Learning to cook may have helped man’s evolution

Posted on August 24, 2011


Bad manners are one of my pet hates and that also includes table manners. It drives me potty when people chew food with their mouth open. Not only is it unsightly but it sounds bloody awful.

Fire and cooking may have helped man's evolution

Thankfully through the art of cooking, food is softened up which means it takes us less time to chew it and less time for us to chow down. Compared to our non cooking primate cousins, who spend around 48 per cent of their day eating raw food; we only spend around 5 per cent. So when our ancestors invented the spit roast it also provided them with a major survival advantage.

New research says that the evolution of smaller molars, smaller jaws and smaller guts must have come about via cooking.

Looking at molars and body sizes of extinct hominids with modern humans and other primates; researchers found that Homo erectus; Neanderthal man and modern humans have molars that are smaller than would be predicted by looking at general primate evolution. The physical changes could not have evolved without the introduction of food processing, say the scientists.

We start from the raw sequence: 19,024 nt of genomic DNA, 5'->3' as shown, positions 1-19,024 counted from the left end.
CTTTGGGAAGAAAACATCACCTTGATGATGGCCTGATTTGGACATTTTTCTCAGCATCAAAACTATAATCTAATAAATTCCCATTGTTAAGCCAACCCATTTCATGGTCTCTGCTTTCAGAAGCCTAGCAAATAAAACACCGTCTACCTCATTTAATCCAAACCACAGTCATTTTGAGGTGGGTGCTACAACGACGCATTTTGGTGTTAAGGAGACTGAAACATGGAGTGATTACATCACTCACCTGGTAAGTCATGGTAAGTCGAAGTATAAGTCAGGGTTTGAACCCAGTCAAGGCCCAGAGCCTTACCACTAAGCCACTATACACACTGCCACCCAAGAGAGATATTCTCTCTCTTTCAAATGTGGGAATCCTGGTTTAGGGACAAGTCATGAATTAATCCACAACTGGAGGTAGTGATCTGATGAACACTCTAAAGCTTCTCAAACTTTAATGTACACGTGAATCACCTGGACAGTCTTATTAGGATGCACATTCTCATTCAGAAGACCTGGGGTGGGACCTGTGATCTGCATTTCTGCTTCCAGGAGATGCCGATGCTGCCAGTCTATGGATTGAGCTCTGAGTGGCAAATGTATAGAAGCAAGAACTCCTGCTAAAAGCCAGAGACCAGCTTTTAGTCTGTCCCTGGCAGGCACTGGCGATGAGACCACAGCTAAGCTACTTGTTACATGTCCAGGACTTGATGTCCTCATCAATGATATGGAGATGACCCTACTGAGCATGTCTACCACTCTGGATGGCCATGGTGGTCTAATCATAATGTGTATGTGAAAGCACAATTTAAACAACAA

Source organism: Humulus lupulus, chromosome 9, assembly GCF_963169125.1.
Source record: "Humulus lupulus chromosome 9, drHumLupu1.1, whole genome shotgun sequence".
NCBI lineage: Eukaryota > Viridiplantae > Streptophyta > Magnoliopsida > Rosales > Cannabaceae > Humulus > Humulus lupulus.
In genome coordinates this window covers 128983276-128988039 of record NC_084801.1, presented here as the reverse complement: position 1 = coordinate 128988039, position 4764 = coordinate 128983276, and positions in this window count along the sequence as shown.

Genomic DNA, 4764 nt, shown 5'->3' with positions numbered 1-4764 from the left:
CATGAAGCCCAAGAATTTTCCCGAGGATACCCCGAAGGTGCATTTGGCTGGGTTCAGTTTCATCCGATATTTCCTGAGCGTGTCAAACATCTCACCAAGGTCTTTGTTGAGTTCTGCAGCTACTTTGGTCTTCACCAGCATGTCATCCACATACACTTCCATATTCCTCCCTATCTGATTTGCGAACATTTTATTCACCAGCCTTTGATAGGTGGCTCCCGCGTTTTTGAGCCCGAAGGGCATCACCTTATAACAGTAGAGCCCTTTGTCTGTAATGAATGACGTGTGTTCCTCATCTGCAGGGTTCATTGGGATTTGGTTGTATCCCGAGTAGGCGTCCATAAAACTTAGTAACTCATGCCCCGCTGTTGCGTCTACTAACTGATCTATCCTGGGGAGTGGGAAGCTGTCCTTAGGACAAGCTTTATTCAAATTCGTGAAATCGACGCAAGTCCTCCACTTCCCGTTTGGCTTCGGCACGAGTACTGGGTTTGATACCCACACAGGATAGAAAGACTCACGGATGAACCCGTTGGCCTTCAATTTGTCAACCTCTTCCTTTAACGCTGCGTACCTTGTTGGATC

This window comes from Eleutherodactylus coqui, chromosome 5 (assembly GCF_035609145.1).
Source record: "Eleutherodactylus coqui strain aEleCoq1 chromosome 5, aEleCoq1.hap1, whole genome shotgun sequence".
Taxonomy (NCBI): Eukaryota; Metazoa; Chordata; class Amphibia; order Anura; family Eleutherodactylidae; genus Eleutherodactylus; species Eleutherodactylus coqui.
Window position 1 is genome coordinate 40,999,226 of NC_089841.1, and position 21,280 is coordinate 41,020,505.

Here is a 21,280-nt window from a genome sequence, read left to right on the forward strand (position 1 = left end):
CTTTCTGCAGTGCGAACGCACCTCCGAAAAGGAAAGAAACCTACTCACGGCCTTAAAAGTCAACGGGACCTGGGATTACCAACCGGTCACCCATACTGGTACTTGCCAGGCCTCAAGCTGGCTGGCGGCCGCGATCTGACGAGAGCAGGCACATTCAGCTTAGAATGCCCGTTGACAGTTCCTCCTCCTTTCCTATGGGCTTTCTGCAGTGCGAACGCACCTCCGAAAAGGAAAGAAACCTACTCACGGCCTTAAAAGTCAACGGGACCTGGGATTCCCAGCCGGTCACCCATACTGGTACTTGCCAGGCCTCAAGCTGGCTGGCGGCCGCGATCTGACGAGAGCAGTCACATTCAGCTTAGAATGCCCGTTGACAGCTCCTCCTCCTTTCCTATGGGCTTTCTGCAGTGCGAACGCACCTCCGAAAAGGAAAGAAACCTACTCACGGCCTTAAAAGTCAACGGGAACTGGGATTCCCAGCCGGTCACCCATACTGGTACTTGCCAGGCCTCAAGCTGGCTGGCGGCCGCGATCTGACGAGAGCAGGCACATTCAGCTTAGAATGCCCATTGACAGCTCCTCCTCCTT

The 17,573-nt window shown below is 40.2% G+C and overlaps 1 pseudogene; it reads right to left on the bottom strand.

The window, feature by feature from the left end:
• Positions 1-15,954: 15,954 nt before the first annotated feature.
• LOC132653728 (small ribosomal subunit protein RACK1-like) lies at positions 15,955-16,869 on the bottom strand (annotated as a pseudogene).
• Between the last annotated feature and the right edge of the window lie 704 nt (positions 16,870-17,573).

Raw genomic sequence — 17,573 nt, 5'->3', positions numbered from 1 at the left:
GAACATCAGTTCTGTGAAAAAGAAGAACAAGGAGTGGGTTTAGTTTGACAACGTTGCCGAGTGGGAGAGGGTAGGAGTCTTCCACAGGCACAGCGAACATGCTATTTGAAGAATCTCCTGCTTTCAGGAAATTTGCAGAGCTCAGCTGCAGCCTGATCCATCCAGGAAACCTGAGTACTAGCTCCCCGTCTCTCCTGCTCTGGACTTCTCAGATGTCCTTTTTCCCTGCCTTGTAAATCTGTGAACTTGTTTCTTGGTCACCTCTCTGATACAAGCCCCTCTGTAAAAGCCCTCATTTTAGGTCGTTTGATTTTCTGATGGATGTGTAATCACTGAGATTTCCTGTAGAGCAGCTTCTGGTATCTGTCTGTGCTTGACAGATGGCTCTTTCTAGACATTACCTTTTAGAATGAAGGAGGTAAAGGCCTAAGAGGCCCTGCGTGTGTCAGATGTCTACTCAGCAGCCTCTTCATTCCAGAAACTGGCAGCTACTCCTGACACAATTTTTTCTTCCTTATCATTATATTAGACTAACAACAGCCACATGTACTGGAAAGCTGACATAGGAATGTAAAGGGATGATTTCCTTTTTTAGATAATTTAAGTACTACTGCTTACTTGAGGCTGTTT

One of the authors, Dr Chris Organ, from Harvard University in Cambridge, Massachusetts, wrote: “Food processing would have provided higher caloric intake in the ancestors of modern humans, which likely bestowed significant advantages on reproductive success and survival.

“Malnutrition resulting from a committed raw food diet strongly suggests that eating cooked and processed food is necessary for long-term survival of wild foods in Homo sapiens.

‘This hypothesis explains the small teeth, jaws and guts of modern humans and the universal importance that cooking has played in cultures throughout recorded history.”

There is little direct evidence that Homo habilis, which pre-dated Homo erectus, or any of its predecessors cooked or processed food.

The findings which are published in the Proceedings of the National Academy of Sciences says that cooking with fire may date back two million years, far earlier than originally thought. Up until now the earliest date that man was first believed to ‘control’ fire was 1.5million years ago.

So next time you asking your other half “what’s for dinner?” (tea, if you’re like The Northerner!!! That’s a debate in itself) spare a thought for the significance of having cooked not raw food on your plate.

Posted in: Branching out